Perhaps just as odd is the reason: Controllers in the airport's new air traffic control tower, opening next spring, won't be able to see the southern 324 feet of the 7,604-foot crosswind runway.
The FedEx hub is in the way.
The control tower needs to see the surface of the runway, said John Kish, manager of the $ 1 billion midfield terminal construction project that necessitated the new control tower.
So unusual is a runway amputation airports tend to lengthen them that one might reasonably wonder whether someone goofed in picking the location of the 340-foot-tall, $ 32 million control tower complex.
Absolutely not, insists Kish, saying the need to shorten the runway was known from the start. It's not one of the midway terminal's better-known projects, like the relocation of Interstate 70 and the dramatic ramp system that will connect the interstate and the new terminal.
The question of whether spending millions of dollars to shrink a perfectly good runway is the best solution is open to debate, however.
To chop up 130 feet and no longer use the rest is stupid, said Michael Boyd, president of an Evergreen, Colo., aviation research and airport-consulting firm.
Does it help safety? No. Does it make it unsafe? No. It's still going to cost you some money.
Boyd, who often has been critical of the Federal Aviation Administration, said he still has to wonder whether the agency could have picked a better spot for its new tower to avoid the expenses of shrinking runway 14/32.
Most of the runway amputation is paid for under the federal Airport Improvement Program, funded by aviation user fees. The other 25 percent comes from local matching money.
Tower location ideal
Kish said the new control tower location was chosen based on a number of considerations, including the need to optimize views of the airport's two principal runways. One of the parallel runways is 11,000-feet long and the other stretches 10,000 feet. The new terminal is being built between them.
We didn't want to screw up the visibility of the main runways in bad weather, Kish added.
He also said lopping off portions of FedEx's second-largest U.S. hub wasn't cost effective or practical.
Building the tower taller than its current 340-foot height, to see over the FedEx hub, would have been costly and would have violated airspace restrictions, said FAA spokeswoman Elizabeth Isham Cory.
The airport has to be careful what they say because the FAA is like the Gestapo if you tick them off, said Boyd.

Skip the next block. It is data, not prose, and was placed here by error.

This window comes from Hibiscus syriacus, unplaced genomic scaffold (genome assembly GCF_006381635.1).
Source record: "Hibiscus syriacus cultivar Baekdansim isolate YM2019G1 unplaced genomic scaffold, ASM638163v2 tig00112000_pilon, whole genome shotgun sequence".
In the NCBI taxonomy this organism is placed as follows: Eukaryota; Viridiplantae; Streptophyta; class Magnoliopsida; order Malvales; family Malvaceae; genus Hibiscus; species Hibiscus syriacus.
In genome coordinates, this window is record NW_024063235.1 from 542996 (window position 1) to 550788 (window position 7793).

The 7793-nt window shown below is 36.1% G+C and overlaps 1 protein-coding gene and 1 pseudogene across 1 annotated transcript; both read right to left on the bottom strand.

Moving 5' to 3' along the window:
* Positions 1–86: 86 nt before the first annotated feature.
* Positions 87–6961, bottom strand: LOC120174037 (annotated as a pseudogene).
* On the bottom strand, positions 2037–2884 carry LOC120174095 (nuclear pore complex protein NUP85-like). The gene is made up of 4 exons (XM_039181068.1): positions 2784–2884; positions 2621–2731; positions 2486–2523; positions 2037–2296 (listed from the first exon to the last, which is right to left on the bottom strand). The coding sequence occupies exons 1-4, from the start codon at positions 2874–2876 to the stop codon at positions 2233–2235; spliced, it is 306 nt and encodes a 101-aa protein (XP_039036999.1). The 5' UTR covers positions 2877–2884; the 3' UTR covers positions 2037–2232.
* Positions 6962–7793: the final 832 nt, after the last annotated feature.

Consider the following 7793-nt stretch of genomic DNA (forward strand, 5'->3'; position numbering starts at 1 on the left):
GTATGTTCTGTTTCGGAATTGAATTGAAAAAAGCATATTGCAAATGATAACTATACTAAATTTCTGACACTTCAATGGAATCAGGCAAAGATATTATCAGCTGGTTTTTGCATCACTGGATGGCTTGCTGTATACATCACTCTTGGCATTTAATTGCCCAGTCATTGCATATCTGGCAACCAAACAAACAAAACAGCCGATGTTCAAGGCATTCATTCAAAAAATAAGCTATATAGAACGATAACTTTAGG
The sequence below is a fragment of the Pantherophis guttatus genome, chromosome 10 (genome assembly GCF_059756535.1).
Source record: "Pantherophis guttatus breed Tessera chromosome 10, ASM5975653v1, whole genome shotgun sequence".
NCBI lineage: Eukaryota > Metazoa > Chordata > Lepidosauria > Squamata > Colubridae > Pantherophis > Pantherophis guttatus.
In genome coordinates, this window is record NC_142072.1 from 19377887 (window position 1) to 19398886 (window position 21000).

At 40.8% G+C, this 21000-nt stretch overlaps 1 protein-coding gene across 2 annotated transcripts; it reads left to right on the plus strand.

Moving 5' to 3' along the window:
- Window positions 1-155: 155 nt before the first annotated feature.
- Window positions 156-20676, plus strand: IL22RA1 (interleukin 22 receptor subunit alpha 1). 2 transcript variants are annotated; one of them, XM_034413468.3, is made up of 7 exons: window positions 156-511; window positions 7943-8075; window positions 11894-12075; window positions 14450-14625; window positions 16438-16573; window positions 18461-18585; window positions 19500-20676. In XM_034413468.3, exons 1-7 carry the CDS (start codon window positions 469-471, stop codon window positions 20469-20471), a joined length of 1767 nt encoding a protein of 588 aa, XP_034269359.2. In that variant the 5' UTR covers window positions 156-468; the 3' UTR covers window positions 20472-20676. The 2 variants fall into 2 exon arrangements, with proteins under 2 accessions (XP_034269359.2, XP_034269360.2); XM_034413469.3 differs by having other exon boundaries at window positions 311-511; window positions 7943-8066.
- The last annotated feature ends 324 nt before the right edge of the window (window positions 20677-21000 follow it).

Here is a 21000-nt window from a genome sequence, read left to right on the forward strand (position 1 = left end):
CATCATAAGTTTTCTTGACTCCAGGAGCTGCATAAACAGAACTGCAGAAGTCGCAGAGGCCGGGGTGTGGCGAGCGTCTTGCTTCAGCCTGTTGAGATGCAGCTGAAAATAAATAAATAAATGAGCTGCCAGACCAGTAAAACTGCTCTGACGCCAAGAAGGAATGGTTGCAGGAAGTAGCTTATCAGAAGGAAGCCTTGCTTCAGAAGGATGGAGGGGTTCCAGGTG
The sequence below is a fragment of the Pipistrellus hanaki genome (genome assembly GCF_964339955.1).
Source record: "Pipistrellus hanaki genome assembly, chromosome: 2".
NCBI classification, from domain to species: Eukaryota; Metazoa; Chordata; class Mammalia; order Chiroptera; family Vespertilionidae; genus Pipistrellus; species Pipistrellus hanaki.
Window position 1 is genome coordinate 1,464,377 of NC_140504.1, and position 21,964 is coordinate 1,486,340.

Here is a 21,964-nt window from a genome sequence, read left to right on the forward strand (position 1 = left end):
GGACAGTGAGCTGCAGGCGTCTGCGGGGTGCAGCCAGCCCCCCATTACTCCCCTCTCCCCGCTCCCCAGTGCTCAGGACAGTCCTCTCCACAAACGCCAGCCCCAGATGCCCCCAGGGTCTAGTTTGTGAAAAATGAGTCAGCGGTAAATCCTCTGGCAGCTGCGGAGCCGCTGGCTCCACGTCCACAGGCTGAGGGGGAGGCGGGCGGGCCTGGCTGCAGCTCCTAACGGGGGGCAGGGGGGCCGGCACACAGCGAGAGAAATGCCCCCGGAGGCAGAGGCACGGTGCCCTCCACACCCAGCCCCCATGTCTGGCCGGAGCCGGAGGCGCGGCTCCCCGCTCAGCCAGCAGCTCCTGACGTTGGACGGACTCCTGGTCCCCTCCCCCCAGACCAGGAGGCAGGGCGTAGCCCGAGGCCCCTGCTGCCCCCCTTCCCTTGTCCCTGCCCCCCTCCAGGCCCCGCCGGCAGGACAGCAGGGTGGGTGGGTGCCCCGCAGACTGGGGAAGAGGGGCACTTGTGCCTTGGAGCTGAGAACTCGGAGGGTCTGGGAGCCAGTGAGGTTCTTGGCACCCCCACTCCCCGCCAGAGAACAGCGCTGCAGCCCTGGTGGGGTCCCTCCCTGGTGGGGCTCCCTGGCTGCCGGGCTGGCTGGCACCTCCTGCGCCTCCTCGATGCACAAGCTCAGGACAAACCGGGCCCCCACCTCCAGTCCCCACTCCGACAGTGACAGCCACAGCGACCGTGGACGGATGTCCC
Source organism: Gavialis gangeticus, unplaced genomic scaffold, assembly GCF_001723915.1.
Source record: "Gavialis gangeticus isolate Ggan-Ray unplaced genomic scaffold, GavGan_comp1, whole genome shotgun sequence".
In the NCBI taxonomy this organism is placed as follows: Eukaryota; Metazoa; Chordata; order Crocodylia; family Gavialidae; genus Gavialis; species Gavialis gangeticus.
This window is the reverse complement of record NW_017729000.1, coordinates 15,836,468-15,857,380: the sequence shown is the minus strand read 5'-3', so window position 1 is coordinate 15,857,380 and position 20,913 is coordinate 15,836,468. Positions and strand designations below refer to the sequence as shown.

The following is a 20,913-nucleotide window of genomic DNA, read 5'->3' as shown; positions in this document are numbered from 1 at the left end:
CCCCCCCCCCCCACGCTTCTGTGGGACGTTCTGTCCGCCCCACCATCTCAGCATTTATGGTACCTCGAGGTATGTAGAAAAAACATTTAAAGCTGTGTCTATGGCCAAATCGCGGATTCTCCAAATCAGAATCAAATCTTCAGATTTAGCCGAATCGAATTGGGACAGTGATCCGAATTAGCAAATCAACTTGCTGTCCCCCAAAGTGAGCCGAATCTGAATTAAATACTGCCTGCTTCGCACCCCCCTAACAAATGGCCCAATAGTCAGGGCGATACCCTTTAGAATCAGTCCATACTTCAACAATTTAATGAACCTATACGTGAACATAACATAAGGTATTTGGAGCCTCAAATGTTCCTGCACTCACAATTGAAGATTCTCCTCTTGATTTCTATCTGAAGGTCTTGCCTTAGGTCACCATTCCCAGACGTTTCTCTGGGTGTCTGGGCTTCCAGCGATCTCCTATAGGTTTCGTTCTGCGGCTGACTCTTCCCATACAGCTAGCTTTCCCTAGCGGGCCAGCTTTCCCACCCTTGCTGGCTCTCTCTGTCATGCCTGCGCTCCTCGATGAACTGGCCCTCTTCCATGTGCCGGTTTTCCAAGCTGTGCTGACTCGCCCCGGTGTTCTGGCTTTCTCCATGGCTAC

But airport officials did suggest to FAA a more cost-effective solution: installing cameras at the obscured end of the crosswind runway so tower controllers could view the area.
According to airport officials, the FAA responded that a camera might not give controllers a clear view of smaller, general aviation aircraft that share the runway with big jets. Also, the federal agency said a variety of service vehicles that go to and fro might be hard to spot.
Arguably, though, the new tower is so far to the west of the current tower that controllers will need binoculars on the best of days to see in detail the unobstructed part of the crosswind runway.
Perhaps more important than cost considerations is whether shortening the runway to 7,280 feet from 7,604 feet significantly hurts the safety margin for takeoffs and landings.
Just last month, a Southwest Airlines Boeing 737 overshot Midway Airport's notoriously short 6,500-foot runway while landing in heavy snow. The plane crashed through an airport fence onto a city street, killing a 6-year old Indiana boy in his parents' car and injuring 10 others on the ground.
Breathing room in Indianapolis is nowhere near as shallow as Midway. There's about 2,400 feet of grass between the south end of the crosswinds runway and High School Road slightly less between the north end of the runway and Perimeter Road.
The location chosen for a new runway could determine whether planes from Palm Beach International Airport fly closer to Donald Trump's historic Mar-a-Lago landmark and Conniston Middle School or two...
Chicago aviation officials like to point to the 31-year-old airport in Dallas as a proven model for the parallel runways envisioned at the future O'Hare International Airport.
Computers collect signals from radar and two kinds of surveillance sensors and assemble them into a single real-time image that controllers monitor in the tower.
The Federal Aviation Administration has said it will not fund a third paved runway at Frederick Municipal Airport.